CARBON MONOXIDE ISSUES
When carbon monoxide makes it into the air,
several health problems may emerge.
Carbon monoxide is a hazardous gas that is odorless, colorless and tasteless, making it notoriously hard to detect. The gas is a result of incomplete combustion due to insufficient oxygen to finish oxidation. In this case, it doesn’t make it to the carbon dioxide form. When Carbon monoxide makes it into the air, several health problems may emerge:
Flu-like Symptoms – Carbon monoxide taken into the body in small amounts may mirror flu characteristics, including fatigue, nausea, confusion or headache
Organ Troubles – The more carbon monoxide you inhale, the worse the impacts on your health. Breathing in large quantities (At once or over time) of this gas may result in brain damage or heart problems, and at its worst even death.
Carbon Monoxide can be present when fuel-burning appliances or attached garages are present. Common sources of carbon monoxide in our homes include fuel-burning appliances and devices like clothes dryers and water heaters. Winter can be a prime time for carbon monoxide poisoning as people turn on their heating systems and mistakenly warm their cars in garages.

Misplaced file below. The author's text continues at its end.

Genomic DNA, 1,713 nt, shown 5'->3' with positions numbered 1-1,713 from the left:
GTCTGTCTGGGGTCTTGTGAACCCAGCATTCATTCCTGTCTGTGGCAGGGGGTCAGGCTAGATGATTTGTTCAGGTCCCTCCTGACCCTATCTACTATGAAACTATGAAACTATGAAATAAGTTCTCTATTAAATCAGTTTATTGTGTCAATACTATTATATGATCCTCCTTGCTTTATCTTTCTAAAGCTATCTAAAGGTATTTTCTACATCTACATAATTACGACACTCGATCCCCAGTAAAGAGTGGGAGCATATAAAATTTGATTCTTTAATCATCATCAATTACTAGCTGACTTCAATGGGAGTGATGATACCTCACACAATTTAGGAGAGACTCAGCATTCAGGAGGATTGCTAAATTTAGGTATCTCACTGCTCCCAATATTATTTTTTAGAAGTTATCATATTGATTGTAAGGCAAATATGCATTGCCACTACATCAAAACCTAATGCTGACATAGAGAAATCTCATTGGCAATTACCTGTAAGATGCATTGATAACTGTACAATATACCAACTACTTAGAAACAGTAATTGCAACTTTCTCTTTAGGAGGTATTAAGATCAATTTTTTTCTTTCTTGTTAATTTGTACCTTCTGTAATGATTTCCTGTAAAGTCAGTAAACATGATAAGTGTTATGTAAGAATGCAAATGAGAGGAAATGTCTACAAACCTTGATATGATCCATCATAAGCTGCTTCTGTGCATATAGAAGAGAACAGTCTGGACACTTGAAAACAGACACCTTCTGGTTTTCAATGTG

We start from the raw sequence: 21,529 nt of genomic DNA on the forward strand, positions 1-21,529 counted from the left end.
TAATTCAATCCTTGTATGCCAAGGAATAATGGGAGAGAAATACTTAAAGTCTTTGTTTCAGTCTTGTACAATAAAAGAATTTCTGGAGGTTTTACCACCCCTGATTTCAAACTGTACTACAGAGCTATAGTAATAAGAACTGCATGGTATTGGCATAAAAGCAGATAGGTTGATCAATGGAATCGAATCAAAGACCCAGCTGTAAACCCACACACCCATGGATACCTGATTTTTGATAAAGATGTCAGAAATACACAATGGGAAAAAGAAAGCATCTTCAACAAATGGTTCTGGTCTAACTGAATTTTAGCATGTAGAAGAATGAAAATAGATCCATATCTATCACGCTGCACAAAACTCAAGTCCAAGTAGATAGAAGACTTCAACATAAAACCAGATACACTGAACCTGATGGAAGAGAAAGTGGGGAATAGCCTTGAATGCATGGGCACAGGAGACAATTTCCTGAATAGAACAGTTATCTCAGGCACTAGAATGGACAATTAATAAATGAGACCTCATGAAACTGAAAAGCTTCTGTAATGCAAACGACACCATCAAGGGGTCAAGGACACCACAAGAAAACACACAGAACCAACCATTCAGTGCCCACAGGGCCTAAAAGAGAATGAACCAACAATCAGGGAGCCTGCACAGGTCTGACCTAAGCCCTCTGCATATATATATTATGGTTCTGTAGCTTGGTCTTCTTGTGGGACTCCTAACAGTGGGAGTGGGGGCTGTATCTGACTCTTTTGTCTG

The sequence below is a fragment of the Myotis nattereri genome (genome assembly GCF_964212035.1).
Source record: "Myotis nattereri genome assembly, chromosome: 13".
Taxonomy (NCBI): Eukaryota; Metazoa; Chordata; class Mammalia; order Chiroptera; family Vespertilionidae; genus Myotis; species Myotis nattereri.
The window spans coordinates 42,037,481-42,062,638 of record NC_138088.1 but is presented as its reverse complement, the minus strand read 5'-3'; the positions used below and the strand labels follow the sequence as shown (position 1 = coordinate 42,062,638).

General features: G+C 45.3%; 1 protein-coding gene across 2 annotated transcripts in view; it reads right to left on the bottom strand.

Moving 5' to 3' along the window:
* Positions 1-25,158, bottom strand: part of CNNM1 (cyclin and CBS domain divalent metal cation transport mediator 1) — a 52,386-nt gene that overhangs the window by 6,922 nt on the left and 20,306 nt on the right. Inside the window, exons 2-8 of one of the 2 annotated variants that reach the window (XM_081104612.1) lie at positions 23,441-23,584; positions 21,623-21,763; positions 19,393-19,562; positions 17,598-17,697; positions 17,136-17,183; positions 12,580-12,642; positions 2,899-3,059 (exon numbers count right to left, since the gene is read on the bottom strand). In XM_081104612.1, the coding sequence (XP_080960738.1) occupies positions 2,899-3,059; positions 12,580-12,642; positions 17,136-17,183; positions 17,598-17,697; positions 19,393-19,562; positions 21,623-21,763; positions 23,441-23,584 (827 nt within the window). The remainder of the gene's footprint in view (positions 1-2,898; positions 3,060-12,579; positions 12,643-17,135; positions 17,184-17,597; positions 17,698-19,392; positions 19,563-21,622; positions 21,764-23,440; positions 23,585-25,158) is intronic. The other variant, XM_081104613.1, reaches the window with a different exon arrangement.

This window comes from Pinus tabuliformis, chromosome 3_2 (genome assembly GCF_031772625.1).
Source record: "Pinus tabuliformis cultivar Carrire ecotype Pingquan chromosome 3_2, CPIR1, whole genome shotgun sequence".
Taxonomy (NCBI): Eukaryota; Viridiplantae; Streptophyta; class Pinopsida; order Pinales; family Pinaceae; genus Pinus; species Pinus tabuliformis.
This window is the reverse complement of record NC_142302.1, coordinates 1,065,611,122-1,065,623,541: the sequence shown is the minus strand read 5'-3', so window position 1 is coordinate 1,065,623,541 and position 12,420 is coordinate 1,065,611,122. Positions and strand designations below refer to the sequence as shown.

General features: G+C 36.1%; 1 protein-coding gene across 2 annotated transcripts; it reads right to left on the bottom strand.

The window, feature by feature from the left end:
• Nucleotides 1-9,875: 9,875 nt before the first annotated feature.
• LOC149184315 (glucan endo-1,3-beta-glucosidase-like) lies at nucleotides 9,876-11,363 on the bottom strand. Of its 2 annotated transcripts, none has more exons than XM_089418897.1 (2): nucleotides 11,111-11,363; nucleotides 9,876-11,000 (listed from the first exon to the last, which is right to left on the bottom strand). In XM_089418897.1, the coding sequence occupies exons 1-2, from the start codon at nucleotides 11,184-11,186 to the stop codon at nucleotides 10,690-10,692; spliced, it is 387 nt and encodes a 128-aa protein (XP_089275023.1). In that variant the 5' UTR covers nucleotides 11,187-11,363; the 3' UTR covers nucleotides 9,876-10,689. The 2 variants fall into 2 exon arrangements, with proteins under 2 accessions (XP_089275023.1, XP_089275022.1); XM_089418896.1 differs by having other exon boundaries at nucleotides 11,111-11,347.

The National Safety Council recommends you install a battery-operated carbon monoxide detector in your home near the bedrooms. Check or replace the battery when you change the time on your clocks each spring and fall. The CDC offers these additional tips:
- Have your heating system, water heater and any other gas or coal-burning appliances serviced by a qualified technician every year
- Do not use portable flameless chemical heaters indoors
- Never use a generator inside your home, basement or garage or less than 20 feet from any window, door or vent; fatal levels of carbon monoxide can be produced in just minutes
- Have your chimney checked and cleaned every year, and make sure your fireplace damper is open before lighting a fire and well after the fire is extinguished
- Make sure your gas appliances are vented properly
- Never use a gas oven for heating your home
- Never let a car idle in the garage
- Know the symptoms of carbon monoxide poisoning
- Immediately move outside to fresh air
- Call emergency services, fire department or 911
- Do a head count to check that all persons are accounted for
- Do not reenter the premises until emergency responders have given you permission to do so
- Call Ace of Diamonds Chimney, Hearth and Home to remedy the issue